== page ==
• Last updated on November 11, 2022

The Supreme Court held that a city ordinance prohibiting the distribution of pamphlets without a permit violated the freedom of speech guaranteed by the First Amendment.

Alma Lovell, a member of the Jehovah’s Witness Church, was prosecuted for distributing religious literature in Griffin, Georgia, without the required permission from the city commissioner. The Supreme Court had earlier applied the First Amendment guarantee of free speech to the states through the Fourteenth Amendment in Gitlow v. New York[case]Gitlow v. New York[Gitlow v. New York] (1925), but the Court had never ruled that the federal guarantee for religious freedom was binding on the states.Speech, freedom of;Lovell v. City of Griffin[Lovell v. City of Griffin]

Speaking for an 8-0 majority, Chief Justice Charles Evans HughesHughes, Charles Evans;Lovell v. City of Griffin[Lovell v. City of Griffin] wrote that the ordinance constituted a system of prior restraint on the expression of ideas. He emphasized that the First Amendment freedom of press extended to pamphlets and other modes of disseminating information and that the freedom to circulate materials was just as essential as the freedom to publish them. Hughes found that it was not necessary to consider the issue of religious freedom. A similar case, Schneider v. Irvington[case]Schneider v. Irvington[Schneider v. Irvington] (1939), was also decided under the freedom of speech and press guarantees. It was not until the third case involving the Jehovah’s Witnesses, Cantwell v. Connecticut[case]Cantwell v. Connecticut[Cantwell v. Connecticut] (1940), that the Court incorporated the freedom of religious exercise into the Fourteenth Amendment.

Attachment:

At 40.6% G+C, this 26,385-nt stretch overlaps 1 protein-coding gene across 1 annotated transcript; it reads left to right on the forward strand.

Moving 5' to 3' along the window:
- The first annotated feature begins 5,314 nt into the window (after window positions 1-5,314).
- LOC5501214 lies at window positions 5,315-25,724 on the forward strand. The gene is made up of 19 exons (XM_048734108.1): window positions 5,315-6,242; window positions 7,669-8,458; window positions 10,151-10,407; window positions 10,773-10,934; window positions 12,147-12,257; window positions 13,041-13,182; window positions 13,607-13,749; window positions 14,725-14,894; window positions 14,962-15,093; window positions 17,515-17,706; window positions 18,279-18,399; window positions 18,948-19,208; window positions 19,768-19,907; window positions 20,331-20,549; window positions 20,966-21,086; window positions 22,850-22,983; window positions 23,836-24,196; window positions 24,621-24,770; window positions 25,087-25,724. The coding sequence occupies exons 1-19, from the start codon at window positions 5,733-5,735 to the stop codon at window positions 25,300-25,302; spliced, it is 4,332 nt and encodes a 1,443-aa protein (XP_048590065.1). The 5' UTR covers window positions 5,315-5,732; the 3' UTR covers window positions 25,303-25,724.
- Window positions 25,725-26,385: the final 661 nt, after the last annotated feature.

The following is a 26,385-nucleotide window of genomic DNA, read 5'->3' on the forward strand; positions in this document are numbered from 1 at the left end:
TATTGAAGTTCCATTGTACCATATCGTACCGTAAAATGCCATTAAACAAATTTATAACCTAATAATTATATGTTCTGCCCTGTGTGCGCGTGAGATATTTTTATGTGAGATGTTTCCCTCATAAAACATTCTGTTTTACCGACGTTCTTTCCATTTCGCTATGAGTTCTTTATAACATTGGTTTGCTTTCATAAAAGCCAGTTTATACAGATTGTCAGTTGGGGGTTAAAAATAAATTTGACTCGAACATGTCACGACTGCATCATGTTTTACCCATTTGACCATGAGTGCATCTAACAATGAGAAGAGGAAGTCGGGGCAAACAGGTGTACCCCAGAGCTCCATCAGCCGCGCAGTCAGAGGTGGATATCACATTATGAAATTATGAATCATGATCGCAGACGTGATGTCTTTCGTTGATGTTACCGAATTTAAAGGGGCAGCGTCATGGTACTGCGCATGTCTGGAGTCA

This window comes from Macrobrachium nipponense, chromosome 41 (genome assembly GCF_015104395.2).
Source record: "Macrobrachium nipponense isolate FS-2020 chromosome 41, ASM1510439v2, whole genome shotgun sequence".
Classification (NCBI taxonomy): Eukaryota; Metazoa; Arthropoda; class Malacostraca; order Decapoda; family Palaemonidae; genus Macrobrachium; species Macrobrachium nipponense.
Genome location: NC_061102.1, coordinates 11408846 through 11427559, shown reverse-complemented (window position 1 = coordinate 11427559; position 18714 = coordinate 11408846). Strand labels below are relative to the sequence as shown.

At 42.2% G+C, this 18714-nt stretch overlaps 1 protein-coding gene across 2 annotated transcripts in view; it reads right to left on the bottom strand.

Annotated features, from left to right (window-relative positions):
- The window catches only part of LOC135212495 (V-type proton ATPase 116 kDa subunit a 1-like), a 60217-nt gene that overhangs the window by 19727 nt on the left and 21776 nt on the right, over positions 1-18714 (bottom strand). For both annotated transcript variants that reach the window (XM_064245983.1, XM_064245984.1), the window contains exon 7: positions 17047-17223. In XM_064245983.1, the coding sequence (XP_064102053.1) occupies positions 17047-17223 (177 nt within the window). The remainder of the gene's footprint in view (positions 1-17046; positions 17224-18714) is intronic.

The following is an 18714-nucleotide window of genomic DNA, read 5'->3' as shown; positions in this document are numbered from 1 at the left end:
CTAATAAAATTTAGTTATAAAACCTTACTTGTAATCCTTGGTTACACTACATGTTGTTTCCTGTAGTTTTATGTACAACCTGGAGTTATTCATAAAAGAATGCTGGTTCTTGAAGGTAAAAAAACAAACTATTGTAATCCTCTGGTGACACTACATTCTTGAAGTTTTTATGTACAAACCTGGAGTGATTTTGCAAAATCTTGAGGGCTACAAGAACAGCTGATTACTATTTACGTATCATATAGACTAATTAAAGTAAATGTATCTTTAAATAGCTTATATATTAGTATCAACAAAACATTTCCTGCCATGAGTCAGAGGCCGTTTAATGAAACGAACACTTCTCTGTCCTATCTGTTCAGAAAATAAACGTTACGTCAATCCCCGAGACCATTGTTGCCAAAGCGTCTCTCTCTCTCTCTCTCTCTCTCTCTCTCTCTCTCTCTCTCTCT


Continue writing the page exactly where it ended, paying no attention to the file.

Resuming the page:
Incorporation doctrine

Jehovah’s Witnesses

Near v. Minnesota

Prior restraint

Speech and press, freedom of

Categories: History